A review of the Podcast “Chop Bard”

I have loved Shakespeare primarily since I looked in depth at “King Lear” and “Anthony and Cleopatra” for my A-Levels under the tutelage of the fantastically named and fantastically gifted “Ms Powers.”

Reading critical commentaries, seeing performances, and grappling with the texts hooked me on Shakespeare’s vivid explorations of the human experience.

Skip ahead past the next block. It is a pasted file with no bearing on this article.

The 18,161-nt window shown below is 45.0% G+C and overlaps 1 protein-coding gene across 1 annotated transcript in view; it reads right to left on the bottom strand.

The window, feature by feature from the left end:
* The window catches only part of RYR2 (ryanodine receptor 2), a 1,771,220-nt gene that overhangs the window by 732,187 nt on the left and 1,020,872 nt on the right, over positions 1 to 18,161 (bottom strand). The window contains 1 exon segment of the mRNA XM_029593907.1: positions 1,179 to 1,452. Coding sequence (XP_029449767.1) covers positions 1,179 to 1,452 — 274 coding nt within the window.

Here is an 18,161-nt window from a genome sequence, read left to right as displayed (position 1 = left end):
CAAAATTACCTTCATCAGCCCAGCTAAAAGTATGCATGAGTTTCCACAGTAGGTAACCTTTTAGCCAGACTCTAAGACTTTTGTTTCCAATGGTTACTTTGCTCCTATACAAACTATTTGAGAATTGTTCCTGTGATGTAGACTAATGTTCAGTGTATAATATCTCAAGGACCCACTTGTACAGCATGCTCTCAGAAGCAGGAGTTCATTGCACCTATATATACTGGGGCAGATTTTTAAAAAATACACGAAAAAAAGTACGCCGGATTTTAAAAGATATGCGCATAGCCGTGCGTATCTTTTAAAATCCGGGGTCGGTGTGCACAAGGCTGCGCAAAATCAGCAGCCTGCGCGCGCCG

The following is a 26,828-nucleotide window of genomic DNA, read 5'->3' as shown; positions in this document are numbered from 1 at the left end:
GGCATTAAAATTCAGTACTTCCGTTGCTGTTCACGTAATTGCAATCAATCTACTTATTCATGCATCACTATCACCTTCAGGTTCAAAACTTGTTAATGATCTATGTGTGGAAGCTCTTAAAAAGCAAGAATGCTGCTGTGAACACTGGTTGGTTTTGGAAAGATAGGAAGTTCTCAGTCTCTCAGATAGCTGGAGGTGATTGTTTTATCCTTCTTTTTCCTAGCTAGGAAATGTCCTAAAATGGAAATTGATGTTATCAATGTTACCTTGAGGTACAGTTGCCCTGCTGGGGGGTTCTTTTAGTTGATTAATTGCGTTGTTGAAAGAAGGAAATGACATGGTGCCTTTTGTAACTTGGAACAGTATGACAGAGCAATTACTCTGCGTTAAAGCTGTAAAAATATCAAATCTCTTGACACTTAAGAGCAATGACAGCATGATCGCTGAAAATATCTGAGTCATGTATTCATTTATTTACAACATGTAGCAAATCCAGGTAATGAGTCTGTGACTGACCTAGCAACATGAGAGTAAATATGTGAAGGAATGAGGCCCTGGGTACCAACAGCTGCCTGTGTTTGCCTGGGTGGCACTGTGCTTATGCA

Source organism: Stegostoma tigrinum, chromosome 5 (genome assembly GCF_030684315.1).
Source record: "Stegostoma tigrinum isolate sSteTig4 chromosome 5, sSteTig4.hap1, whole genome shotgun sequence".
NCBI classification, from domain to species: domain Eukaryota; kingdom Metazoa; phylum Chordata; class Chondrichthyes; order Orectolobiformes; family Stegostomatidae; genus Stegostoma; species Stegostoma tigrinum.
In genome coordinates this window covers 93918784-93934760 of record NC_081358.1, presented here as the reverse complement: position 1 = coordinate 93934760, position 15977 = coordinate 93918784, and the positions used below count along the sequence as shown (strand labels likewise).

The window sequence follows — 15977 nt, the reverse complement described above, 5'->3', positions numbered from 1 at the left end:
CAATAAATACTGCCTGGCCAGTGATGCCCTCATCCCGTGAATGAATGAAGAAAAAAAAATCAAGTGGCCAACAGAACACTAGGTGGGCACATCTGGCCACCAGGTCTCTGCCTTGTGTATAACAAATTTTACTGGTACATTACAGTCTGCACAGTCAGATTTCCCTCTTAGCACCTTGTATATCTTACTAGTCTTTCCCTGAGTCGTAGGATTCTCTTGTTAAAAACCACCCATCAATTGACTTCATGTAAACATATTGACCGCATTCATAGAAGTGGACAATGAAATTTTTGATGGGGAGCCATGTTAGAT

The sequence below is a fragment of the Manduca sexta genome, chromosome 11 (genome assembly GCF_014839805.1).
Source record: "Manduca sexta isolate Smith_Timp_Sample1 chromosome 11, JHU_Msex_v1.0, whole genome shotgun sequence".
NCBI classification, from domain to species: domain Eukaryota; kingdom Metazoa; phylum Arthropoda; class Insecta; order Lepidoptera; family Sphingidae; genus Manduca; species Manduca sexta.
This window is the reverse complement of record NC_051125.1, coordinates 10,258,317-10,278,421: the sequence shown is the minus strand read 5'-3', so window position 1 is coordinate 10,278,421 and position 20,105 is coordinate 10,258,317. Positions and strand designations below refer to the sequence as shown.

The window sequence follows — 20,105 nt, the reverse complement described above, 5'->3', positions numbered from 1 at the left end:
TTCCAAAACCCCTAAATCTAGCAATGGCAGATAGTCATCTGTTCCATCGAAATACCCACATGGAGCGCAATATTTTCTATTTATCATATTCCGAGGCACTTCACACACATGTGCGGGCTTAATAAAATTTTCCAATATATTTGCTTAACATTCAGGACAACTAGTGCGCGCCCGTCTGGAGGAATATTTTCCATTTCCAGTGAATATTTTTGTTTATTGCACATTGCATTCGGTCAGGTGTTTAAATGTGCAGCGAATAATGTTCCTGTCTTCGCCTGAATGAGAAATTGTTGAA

Going on to study Shakespeare as part of my English Literature Degree, I was again blessed with gifted tutors, and my reading of the plays, critics and commentators, and knowledge and experience of productions increased.  Amongst other things I thrilled to the dark psychology and politics of Coriolanus, empathised with Hamlet’s tortured over-thinking, and thrilled to the young King Harry finding his Royal identity as warrior King.  I was introduced to the BBC Shakespeare canon of the 1970’s and 1980’s and found them, and still do, wonderful.  As a leaving present for a past job I was presented with a dvd box-set of these productions in their entirety.  I have never been more thrilled with such a gift in my life.